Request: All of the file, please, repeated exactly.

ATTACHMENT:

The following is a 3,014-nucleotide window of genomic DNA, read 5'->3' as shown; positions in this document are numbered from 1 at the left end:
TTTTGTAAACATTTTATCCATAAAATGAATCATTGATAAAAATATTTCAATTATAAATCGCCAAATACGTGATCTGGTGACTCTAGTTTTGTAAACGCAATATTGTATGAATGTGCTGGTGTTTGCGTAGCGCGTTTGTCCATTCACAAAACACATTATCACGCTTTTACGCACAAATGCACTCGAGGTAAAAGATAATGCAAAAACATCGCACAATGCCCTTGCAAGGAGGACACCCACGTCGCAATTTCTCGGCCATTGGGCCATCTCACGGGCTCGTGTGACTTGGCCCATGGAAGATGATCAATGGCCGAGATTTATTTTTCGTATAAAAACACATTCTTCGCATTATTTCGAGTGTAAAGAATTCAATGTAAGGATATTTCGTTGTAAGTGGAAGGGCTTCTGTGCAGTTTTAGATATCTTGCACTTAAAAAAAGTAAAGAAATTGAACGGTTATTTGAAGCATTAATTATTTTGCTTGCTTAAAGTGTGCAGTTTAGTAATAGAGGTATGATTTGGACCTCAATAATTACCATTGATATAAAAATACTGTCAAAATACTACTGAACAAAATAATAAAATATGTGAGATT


The following is a 3,014-nucleotide window of genomic DNA, read 5'->3' as shown; positions in this document are numbered from 1 at the left end:
TTTTGTAAACATTTTATCCATAAAATGAATCATTGATAAAAATATTTCAATTATAAATCGCCAAATACGTGATCTGGTGACTCTAGTTTTGTAAACGCAATATTGTATGAATGTGCTGGTGTTTGCGTAGCGCGTTTGTCCATTCACAAAACACATTATCACGCTTTTACGCACAAATGCACTCGAGGTAAAAGATAATGCAAAAACATCGCACAATGCCCTTGCAAGGAGGACACCCACGTCGCAATTTCTCGGCCATTGGGCCATCTCACGGGCTCGTGTGACTTGGCCCATGGAAGATGATCAATGGCCGAGATTTATTTTTCGTATAAAAACACATTCTTCGCATTATTTCGAGTGTAAAGAATTCAATGTAAGGATATTTCGTTGTAAGTGGAAGGGCTTCTGTGCAGTTTTAGATATCTTGCACTTAAAAAAAGTAAAGAAATTGAACGGTTATTTGAAGCATTAATTATTTTGCTTGCTTAAAGTGTGCAGTTTAGTAATAGAGGTATGATTTGGACCTCAATAATTACCATTGATATAAAAATACTGTCAAAATACTACTGAACAAAATAATAAAATATGTGAGATT